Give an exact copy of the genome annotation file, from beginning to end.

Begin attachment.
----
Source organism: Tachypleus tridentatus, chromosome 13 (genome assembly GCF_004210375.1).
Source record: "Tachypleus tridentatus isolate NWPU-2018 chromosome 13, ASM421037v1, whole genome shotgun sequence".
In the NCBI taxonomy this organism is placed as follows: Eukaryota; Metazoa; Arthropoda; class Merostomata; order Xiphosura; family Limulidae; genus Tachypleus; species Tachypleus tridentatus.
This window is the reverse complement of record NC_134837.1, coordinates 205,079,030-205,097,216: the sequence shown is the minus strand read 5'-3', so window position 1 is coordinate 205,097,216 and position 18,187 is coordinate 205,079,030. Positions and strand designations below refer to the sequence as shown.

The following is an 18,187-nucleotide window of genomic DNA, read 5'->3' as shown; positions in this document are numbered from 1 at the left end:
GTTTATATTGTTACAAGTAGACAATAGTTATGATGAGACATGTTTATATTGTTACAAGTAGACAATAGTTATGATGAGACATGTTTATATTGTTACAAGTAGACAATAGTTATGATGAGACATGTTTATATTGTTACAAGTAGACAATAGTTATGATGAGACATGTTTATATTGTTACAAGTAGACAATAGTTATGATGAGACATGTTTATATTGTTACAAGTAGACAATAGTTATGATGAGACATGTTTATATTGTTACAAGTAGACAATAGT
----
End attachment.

Source organism: Tachypleus tridentatus, chromosome 13 (genome assembly GCF_004210375.1).
Source record: "Tachypleus tridentatus isolate NWPU-2018 chromosome 13, ASM421037v1, whole genome shotgun sequence".
In the NCBI taxonomy this organism is placed as follows: Eukaryota; Metazoa; Arthropoda; class Merostomata; order Xiphosura; family Limulidae; genus Tachypleus; species Tachypleus tridentatus.
This window is the reverse complement of record NC_134837.1, coordinates 205,079,030-205,097,216: the sequence shown is the minus strand read 5'-3', so window position 1 is coordinate 205,097,216 and position 18,187 is coordinate 205,079,030. Positions and strand designations below refer to the sequence as shown.

The following is an 18,187-nucleotide window of genomic DNA, read 5'->3' as shown; positions in this document are numbered from 1 at the left end:
GTTTATATTGTTACAAGTAGACAATAGTTATGATGAGACATGTTTATATTGTTACAAGTAGACAATAGTTATGATGAGACATGTTTATATTGTTACAAGTAGACAATAGTTATGATGAGACATGTTTATATTGTTACAAGTAGACAATAGTTATGATGAGACATGTTTATATTGTTACAAGTAGACAATAGTTATGATGAGACATGTTTATATTGTTACAAGTAGACAATAGTTATGATGAGACATGTTTATATTGTTACAAGTAGACAATAGT